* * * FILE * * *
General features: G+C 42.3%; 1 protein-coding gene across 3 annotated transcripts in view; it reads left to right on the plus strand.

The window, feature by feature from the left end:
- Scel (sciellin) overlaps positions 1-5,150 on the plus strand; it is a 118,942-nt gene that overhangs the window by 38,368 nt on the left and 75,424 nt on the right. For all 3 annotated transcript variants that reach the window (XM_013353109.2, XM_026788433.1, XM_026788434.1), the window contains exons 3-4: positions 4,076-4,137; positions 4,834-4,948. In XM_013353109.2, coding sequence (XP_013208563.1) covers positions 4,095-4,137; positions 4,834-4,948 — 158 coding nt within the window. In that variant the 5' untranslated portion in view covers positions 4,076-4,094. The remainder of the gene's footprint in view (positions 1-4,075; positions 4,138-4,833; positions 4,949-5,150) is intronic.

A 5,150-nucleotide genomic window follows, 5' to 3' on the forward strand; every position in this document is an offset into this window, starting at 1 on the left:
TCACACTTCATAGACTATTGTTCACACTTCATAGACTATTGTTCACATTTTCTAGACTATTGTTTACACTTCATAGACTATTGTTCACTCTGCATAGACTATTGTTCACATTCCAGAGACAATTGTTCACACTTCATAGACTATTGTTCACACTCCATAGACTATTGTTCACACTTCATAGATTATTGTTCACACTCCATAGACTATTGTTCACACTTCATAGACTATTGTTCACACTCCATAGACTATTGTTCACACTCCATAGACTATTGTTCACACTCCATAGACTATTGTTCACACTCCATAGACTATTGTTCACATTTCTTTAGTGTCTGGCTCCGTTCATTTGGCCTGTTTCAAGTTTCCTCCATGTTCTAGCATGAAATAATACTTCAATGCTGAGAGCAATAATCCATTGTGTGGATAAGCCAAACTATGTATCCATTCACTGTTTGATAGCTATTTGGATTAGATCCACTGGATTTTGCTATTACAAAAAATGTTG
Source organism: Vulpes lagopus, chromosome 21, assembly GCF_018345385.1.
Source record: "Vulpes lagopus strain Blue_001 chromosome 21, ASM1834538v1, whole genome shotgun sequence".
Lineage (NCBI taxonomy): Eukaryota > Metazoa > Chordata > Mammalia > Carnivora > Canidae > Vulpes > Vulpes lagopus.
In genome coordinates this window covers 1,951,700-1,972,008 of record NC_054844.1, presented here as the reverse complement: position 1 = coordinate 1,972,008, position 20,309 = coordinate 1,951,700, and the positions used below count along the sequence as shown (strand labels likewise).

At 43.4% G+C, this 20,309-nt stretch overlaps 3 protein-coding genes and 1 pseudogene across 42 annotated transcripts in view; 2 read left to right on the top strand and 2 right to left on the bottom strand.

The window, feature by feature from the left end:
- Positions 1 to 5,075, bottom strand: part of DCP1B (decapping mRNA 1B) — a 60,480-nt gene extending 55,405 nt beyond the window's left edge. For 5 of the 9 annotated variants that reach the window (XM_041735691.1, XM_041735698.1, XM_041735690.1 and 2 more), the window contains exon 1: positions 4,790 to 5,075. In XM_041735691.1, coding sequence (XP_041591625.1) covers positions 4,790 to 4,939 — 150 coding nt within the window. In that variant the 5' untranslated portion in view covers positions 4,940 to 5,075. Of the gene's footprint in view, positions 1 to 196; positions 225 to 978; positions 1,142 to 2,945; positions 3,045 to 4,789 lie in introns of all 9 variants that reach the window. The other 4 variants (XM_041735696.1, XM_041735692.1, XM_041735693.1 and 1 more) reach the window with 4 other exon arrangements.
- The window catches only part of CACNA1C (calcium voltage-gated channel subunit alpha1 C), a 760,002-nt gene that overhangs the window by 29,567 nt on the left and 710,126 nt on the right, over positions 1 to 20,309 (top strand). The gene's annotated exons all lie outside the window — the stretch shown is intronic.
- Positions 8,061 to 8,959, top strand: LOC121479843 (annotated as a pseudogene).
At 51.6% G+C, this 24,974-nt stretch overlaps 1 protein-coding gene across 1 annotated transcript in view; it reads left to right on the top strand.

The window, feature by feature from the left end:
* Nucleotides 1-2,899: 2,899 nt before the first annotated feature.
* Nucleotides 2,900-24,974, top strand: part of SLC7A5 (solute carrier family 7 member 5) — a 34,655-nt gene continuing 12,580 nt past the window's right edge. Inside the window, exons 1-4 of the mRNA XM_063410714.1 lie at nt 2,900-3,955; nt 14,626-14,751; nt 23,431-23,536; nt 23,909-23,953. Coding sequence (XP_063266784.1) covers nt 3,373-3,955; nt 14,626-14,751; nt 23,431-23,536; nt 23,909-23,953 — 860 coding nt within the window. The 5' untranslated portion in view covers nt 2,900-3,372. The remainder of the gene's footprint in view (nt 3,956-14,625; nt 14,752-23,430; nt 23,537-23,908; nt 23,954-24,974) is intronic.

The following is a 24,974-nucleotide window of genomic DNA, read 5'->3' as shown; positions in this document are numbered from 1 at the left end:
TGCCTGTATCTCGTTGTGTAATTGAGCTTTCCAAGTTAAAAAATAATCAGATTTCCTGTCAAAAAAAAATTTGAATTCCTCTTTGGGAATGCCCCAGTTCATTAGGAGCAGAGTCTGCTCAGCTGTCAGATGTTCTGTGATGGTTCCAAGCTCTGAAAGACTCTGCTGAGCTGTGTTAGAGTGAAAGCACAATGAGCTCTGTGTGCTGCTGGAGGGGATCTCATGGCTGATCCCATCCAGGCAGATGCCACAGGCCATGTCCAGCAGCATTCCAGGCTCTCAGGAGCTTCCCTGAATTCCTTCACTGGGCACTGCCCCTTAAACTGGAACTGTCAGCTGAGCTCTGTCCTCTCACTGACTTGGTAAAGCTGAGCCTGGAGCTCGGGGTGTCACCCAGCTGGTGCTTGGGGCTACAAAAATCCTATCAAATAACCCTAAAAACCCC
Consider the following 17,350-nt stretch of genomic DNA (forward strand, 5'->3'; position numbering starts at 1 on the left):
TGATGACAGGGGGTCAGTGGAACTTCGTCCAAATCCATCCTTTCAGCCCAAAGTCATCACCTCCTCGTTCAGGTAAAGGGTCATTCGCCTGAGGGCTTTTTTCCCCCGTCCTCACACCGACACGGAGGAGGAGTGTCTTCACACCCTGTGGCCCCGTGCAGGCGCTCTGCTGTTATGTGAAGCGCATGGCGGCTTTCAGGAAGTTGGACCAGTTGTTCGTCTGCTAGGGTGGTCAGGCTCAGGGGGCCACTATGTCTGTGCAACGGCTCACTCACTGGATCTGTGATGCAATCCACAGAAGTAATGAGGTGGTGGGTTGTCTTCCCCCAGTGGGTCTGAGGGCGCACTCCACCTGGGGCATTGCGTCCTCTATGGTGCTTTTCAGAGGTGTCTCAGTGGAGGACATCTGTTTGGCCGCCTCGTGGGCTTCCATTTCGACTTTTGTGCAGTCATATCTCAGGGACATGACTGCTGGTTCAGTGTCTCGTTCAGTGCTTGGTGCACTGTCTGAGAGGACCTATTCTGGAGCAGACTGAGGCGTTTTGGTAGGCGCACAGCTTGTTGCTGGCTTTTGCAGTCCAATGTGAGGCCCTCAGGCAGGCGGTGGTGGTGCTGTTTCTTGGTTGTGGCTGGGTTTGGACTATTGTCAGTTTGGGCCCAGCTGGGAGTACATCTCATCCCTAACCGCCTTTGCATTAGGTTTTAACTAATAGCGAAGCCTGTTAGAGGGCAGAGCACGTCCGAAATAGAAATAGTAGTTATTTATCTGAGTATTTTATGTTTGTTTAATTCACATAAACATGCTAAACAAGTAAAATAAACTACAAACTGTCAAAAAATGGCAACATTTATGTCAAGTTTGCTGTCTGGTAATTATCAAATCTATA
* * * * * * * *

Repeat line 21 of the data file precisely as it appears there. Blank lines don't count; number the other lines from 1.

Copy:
Consider the following 17,350-nt stretch of genomic DNA (forward strand, 5'->3'; position numbering starts at 1 on the left):